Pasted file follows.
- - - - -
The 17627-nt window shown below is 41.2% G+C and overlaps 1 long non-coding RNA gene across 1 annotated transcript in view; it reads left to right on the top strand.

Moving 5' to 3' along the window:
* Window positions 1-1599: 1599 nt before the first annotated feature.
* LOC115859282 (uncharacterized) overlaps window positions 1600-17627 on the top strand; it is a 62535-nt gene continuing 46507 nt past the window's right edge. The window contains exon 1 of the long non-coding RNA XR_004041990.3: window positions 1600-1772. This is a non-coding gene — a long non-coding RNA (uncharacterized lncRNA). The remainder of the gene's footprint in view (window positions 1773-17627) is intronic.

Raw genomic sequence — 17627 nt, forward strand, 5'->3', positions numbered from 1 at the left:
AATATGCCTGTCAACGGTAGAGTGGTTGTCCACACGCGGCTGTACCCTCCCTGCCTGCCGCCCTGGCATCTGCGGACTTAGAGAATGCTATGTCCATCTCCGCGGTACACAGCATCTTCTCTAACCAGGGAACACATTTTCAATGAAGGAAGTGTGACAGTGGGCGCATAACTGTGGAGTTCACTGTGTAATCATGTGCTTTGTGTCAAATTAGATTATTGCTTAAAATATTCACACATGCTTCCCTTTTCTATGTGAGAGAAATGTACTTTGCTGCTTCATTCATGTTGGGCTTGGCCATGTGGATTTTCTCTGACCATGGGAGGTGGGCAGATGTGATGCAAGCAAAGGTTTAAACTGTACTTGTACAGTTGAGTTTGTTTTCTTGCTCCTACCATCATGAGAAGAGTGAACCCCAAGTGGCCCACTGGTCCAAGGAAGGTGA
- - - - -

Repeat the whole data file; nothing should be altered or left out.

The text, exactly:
The 17627-nt window shown below is 41.2% G+C and overlaps 1 long non-coding RNA gene across 1 annotated transcript in view; it reads left to right on the top strand.

Moving 5' to 3' along the window:
* Window positions 1-1599: 1599 nt before the first annotated feature.
* LOC115859282 (uncharacterized) overlaps window positions 1600-17627 on the top strand; it is a 62535-nt gene continuing 46507 nt past the window's right edge. The window contains exon 1 of the long non-coding RNA XR_004041990.3: window positions 1600-1772. This is a non-coding gene — a long non-coding RNA (uncharacterized lncRNA). The remainder of the gene's footprint in view (window positions 1773-17627) is intronic.

Raw genomic sequence — 17627 nt, forward strand, 5'->3', positions numbered from 1 at the left:
AATATGCCTGTCAACGGTAGAGTGGTTGTCCACACGCGGCTGTACCCTCCCTGCCTGCCGCCCTGGCATCTGCGGACTTAGAGAATGCTATGTCCATCTCCGCGGTACACAGCATCTTCTCTAACCAGGGAACACATTTTCAATGAAGGAAGTGTGACAGTGGGCGCATAACTGTGGAGTTCACTGTGTAATCATGTGCTTTGTGTCAAATTAGATTATTGCTTAAAATATTCACACATGCTTCCCTTTTCTATGTGAGAGAAATGTACTTTGCTGCTTCATTCATGTTGGGCTTGGCCATGTGGATTTTCTCTGACCATGGGAGGTGGGCAGATGTGATGCAAGCAAAGGTTTAAACTGTACTTGTACAGTTGAGTTTGTTTTCTTGCTCCTACCATCATGAGAAGAGTGAACCCCAAGTGGCCCACTGGTCCAAGGAAGGTGA